"Specialist care fantastic, but improvements could be made on general wards at Queen's Medical Centre"
About: Queen's Medical Centre Queen's Medical Centre Nottingham NG7 2UH
Posted by gradual928 (as ),
My experiences concern three areas:
Heart - In each case (3 events) the care, thought and professionalism show by every individual in these departments was first class. How the (seemingly overworked) staff responded to my feelings, yes even the doctors, was exceptional. A feeble joke always got a smile or, when better aquainted, the deserved groan, quietly concerned to ensure the best was being done.
Gall stones - A few frosty looks initially encountered, not unreasonable as I had been despatched towards the heart wards with chest pains. Eventually Gall Stones were established as the problem. Treatment, once settled, again first class. Not enough room to give proper praise. Surgeons, nurses, orderlies great.
Pain clinic - Lumbered with me for some time now. So how do you say an ongoing thank you to a really fantastic team. Their "oh so" serious leader really has got a sense of humour (well now & then). His team is something else. Words like dedicated, thoughtful, kind, give you the idea.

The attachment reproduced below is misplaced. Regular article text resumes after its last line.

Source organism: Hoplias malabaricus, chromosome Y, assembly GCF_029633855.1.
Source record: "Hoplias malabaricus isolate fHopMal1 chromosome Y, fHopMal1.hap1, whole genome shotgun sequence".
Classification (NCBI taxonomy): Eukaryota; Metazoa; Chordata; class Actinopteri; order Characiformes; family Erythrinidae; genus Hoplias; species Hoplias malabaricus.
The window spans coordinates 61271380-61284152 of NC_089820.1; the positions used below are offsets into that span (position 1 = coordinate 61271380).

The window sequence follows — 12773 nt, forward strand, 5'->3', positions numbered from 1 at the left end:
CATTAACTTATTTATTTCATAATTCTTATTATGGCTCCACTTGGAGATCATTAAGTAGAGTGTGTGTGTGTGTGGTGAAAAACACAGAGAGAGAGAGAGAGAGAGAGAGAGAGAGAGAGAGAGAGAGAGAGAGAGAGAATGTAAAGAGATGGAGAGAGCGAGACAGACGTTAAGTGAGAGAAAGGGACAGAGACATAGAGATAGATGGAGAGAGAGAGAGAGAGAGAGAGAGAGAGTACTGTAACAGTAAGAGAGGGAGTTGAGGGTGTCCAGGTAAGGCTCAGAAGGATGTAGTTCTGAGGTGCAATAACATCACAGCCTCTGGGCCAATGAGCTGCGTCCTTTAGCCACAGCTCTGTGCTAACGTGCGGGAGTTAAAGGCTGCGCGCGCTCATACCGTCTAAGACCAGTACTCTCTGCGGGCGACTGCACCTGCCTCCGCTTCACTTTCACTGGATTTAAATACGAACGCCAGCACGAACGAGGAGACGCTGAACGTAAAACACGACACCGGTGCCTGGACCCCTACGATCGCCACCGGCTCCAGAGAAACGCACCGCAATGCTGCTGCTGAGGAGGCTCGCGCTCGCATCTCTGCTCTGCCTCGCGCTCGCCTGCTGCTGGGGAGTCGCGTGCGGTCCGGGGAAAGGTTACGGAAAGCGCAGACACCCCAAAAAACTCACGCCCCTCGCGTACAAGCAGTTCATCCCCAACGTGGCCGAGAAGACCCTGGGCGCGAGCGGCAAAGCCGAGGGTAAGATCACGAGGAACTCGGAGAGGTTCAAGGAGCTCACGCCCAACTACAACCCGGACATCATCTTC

General wards - OK this is number four I know, and a real moan. When in one I appeared to be just waiting; fair enough. But they became depressing and often none too clean - one was also quite dark. Some of the staff that treated me appeared unmotivated and uncaring. I had difficulty in making out what some of the staff were saying as their English was not clear and appeared to be laughing and playing the radio loudly at their night time nursing stations. Most other patients frightened to ask for less noise. As for the day time, they appeared quite happy to leave medicine distribution three hours late, even when obvious pain killers were involved, and it seemed enough bodies were available for authorised distribution.
Patient's daughter's views:
Some staff are exceptional, some staff are not. The general wards are the worst. I know the mix of patients are difficult to handle but you have to get a grip on noise levels, make patients feel secure and not threatened by other patients, and present a calm, efficient place to be ill in. Staff have to be available in sufficient ratios to reassure patients (inc. speaking clear English), to dispense medicine, provide information and keep order. On one occasion an off the cuff comment by an A&E nurse cutting through my father's dignity, in my opinion, amounted to gross misconduct.